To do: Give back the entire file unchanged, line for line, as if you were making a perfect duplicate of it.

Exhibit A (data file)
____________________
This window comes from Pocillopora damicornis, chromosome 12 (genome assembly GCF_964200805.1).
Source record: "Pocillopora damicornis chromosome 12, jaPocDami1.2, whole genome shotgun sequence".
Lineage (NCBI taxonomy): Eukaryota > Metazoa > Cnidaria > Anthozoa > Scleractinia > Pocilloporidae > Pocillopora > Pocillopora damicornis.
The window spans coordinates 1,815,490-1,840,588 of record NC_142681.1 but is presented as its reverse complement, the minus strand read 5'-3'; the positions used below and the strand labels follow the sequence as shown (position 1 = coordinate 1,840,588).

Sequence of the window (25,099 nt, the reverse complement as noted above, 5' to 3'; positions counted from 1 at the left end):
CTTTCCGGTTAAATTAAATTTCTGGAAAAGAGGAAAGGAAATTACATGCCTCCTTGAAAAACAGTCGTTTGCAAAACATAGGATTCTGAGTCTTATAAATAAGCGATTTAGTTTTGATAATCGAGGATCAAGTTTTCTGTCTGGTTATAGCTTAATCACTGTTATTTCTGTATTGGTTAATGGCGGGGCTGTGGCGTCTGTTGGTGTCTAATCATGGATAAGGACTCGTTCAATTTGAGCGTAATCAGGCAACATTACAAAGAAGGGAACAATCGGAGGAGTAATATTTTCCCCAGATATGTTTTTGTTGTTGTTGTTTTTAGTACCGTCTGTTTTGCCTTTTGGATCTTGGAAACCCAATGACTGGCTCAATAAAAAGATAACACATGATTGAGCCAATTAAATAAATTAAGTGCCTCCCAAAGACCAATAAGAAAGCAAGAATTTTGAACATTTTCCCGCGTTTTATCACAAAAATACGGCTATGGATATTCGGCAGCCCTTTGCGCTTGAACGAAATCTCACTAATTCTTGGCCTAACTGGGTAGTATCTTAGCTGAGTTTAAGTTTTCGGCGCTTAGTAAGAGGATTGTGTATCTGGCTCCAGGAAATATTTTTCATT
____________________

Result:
This window comes from Pocillopora damicornis, chromosome 12 (genome assembly GCF_964200805.1).
Source record: "Pocillopora damicornis chromosome 12, jaPocDami1.2, whole genome shotgun sequence".
Lineage (NCBI taxonomy): Eukaryota > Metazoa > Cnidaria > Anthozoa > Scleractinia > Pocilloporidae > Pocillopora > Pocillopora damicornis.
The window spans coordinates 1,815,490-1,840,588 of record NC_142681.1 but is presented as its reverse complement, the minus strand read 5'-3'; the positions used below and the strand labels follow the sequence as shown (position 1 = coordinate 1,840,588).

Sequence of the window (25,099 nt, the reverse complement as noted above, 5' to 3'; positions counted from 1 at the left end):
CTTTCCGGTTAAATTAAATTTCTGGAAAAGAGGAAAGGAAATTACATGCCTCCTTGAAAAACAGTCGTTTGCAAAACATAGGATTCTGAGTCTTATAAATAAGCGATTTAGTTTTGATAATCGAGGATCAAGTTTTCTGTCTGGTTATAGCTTAATCACTGTTATTTCTGTATTGGTTAATGGCGGGGCTGTGGCGTCTGTTGGTGTCTAATCATGGATAAGGACTCGTTCAATTTGAGCGTAATCAGGCAACATTACAAAGAAGGGAACAATCGGAGGAGTAATATTTTCCCCAGATATGTTTTTGTTGTTGTTGTTTTTAGTACCGTCTGTTTTGCCTTTTGGATCTTGGAAACCCAATGACTGGCTCAATAAAAAGATAACACATGATTGAGCCAATTAAATAAATTAAGTGCCTCCCAAAGACCAATAAGAAAGCAAGAATTTTGAACATTTTCCCGCGTTTTATCACAAAAATACGGCTATGGATATTCGGCAGCCCTTTGCGCTTGAACGAAATCTCACTAATTCTTGGCCTAACTGGGTAGTATCTTAGCTGAGTTTAAGTTTTCGGCGCTTAGTAAGAGGATTGTGTATCTGGCTCCAGGAAATATTTTTCATT